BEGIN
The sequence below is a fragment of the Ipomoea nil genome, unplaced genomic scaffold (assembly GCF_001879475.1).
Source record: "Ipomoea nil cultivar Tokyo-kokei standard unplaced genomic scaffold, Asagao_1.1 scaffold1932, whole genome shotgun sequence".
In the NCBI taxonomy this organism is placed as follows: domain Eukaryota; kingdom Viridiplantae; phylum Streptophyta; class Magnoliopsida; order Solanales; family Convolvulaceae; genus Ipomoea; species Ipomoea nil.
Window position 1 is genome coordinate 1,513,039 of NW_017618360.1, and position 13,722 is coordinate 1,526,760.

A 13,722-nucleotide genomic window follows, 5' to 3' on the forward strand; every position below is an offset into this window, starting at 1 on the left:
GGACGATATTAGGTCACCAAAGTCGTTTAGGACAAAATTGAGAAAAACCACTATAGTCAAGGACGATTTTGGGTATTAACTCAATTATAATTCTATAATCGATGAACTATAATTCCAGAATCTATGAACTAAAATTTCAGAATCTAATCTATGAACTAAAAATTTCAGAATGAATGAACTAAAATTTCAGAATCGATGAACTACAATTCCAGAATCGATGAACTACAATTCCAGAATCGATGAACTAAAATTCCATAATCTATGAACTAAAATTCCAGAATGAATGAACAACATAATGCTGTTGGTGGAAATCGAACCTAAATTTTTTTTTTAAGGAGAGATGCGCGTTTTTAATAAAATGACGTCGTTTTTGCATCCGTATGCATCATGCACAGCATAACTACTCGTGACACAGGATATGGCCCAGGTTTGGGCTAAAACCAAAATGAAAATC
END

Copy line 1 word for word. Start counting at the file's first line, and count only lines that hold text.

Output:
The sequence below is a fragment of the Ipomoea nil genome, unplaced genomic scaffold (assembly GCF_001879475.1).